Tuesday, June 1, 2010

Don't Be A Scrooge, Raise Your Ebenezer

For 16 years of my life, I was blessed to live in the little town of Cromwell Connecticut. Like most New England towns, it had its quirks. One of the quirks was the celebration of Memorial Day. Cromwell disregarded the three-day weekend accommodation. In Cromwell, May 30, and ONLY May 30 was the day to celebrate Memorial Day.

If May 30 fell on a weekday, the parade would be in the early evening. The parade consisted primarily of the various little leagues, the fife and drum corps, the honor star parents and the Legend. The parade would end at the town green. The American Legend handed out flags while we waited for the ceremony to begin. The ceremonial speech would always include a reference to keeping Memorial Day as May 30. To rousing applauds, it was proclaimed that Cromwell would ALWAYS keep May 30th as the only official Memorial Day remembrance.

The school year in Connecticut usually runs until mid-to-late June. The children have the opportunity to learn about the meaning of Memorial Day. They also experienced Flag Day that comes in mid-June. Many a year I stood outside the elementary school for the annual Flag Day program. I miss those days.

Recently, I have been involved in another type of Memorial remembrance. On Facebook, I started a group to honor and remember the church of my childhood, Salem Gospel Tabernacle in Brooklyn NY. I’ve written about the church before. It was a Norwegian ethnic Pentecostal church with no strong ties to any American Pentecostal denomination. Its theological ties were to Norway.

I don’t remember exactly my thought process when I decided to start that group. It was probably a day where I was feeling nostalgic. I probably had googled the name of the church. Or perhaps I was looking for specific people. At the time, I probably didn’t think that I was being led by the Holy Spirit at the time.

But I was. There is a Biblical concept of Ebenezer. (See 1 Samuel 7:12) The word Ebenezer in Hebrew means Stone of Help. Its concept is also that the stone is a symbol to call to remembrance the help of the Lord.

That Facebook group for people, who were helped, shaped, formed and grew in Christ through a unique ethnic church in Brooklyn NY has become an Ebenezer. I am in awe of how God has brought nearly 100 of us from various generations together. There is energy to the group. We share and laugh, but ultimately, we honor our elders.

The Pastor of my childhood was a very significant person in my life. I remember him well. He was the type of pastor that poured his life into his ministry.  His daughter now advanced in years she has joined the group. She has shared how blessed she is that her father is remembered. I see God’s Spirit at work as we honor those who gave their lives in both small and big ways to the work of the gospel in that local church.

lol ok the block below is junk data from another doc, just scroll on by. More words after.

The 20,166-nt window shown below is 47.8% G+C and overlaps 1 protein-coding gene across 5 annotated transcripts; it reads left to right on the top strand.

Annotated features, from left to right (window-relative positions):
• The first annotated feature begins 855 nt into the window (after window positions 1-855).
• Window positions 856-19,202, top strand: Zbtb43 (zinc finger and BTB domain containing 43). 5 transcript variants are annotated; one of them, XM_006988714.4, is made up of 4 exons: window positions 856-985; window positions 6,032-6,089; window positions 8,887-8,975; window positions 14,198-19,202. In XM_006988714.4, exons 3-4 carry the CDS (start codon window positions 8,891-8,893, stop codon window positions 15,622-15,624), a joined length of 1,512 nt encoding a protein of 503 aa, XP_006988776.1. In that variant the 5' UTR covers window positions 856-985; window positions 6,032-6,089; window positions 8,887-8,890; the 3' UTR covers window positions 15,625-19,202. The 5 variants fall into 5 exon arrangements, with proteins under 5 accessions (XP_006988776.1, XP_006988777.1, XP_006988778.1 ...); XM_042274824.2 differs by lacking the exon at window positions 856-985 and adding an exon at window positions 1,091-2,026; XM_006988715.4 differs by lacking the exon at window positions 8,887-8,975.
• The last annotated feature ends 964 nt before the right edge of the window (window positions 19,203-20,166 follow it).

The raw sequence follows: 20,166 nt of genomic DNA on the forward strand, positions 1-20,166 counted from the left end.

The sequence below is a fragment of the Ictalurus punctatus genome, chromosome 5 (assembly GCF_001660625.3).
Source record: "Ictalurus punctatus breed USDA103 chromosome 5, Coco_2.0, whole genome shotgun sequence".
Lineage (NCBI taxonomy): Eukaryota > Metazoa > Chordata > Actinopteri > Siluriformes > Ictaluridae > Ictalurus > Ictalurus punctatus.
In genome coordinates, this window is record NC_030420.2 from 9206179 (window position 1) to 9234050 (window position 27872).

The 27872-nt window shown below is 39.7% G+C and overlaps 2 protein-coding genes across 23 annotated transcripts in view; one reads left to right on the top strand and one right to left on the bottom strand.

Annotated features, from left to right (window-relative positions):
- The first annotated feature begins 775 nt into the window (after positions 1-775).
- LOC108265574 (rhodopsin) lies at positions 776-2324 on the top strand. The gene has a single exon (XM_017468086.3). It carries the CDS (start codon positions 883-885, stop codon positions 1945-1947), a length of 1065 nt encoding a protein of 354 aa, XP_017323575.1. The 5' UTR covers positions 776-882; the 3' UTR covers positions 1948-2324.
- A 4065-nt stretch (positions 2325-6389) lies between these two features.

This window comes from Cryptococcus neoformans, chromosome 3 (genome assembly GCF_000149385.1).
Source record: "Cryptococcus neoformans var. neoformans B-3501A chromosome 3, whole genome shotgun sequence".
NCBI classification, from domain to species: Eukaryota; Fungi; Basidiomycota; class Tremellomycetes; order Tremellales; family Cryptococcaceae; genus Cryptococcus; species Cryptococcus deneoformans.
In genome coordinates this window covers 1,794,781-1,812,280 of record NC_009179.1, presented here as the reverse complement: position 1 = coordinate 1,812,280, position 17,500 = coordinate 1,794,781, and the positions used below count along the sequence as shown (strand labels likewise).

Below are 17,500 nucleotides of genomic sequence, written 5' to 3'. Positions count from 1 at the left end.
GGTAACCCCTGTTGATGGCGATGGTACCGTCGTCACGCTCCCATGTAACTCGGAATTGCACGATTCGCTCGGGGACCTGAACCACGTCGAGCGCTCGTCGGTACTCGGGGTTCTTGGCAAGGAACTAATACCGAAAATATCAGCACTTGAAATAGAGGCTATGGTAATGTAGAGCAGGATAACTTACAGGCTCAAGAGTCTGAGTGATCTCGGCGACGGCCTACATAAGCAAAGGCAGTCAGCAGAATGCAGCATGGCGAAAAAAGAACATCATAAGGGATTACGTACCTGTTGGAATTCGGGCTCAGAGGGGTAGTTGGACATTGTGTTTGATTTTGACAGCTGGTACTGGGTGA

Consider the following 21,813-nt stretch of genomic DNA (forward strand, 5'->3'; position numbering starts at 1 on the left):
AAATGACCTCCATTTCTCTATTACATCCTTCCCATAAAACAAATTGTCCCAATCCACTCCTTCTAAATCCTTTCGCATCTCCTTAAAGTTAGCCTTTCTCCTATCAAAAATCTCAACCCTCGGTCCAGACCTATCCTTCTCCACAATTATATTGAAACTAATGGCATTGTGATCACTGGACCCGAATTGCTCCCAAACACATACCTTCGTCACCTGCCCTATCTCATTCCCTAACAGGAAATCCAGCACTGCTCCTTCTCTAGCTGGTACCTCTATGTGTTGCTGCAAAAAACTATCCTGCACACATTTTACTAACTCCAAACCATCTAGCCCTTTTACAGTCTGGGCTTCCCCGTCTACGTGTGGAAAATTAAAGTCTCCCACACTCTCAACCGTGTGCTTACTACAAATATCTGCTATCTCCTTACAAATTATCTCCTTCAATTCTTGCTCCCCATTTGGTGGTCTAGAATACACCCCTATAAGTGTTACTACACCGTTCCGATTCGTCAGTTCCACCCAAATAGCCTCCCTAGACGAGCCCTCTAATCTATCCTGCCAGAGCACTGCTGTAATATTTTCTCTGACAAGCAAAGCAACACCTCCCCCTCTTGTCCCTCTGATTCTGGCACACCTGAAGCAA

Through this Facebook page, we are erecting a virtual Ebenezer. We view pictures of our lives, each one contributing what they have. Excitements rise as a new person is located and joins the group or as new pictures are posted.

I would never want to take anything away from honoring our veterans on Memorial Day. However, we have people who fought the good fight of faith. There are people in our lives who gave their lives for us. Maybe you need to raise an Ebenezer to them in some way. If you know where they are, maybe you could call them, write them, email them, and tell them how much you appreciate their service for the Kingdom.

The scripture is full of metaphors to being in a battle. Today, I will visit the cemetery to pay respects to my parents. While I am there, I will also visit two other graves. One of those graves is that of an officer in the Lord’s army, another former Pastor. The other is that of a former teacher and officer in the Lord’s army. Both gave their lives for the work of the gospel – they gave it all and now I will honor them.

Who might you honor today?


David said...

Good job Joyce. I find that "old" connection can be meaningful as time passes. I guess it is a from of nostalgia.

Sunday I met a guy that lives in the town in CT that I ran away from in 1985. Before I knew where he was from, I had been thinking about how things might have been if I had stayed.

But I am grateful to the community of believers there for what they did give me while I was there.

Tracy said...

I'm attracted to the remembrance concept that you're talking about. Just as we're told in history class that if we don't remember the past transgressions, we're bound to repeat them, I also believe that as we do remember the past good things God has done that our faith is increased. I think this type of things brings about a positive momentum.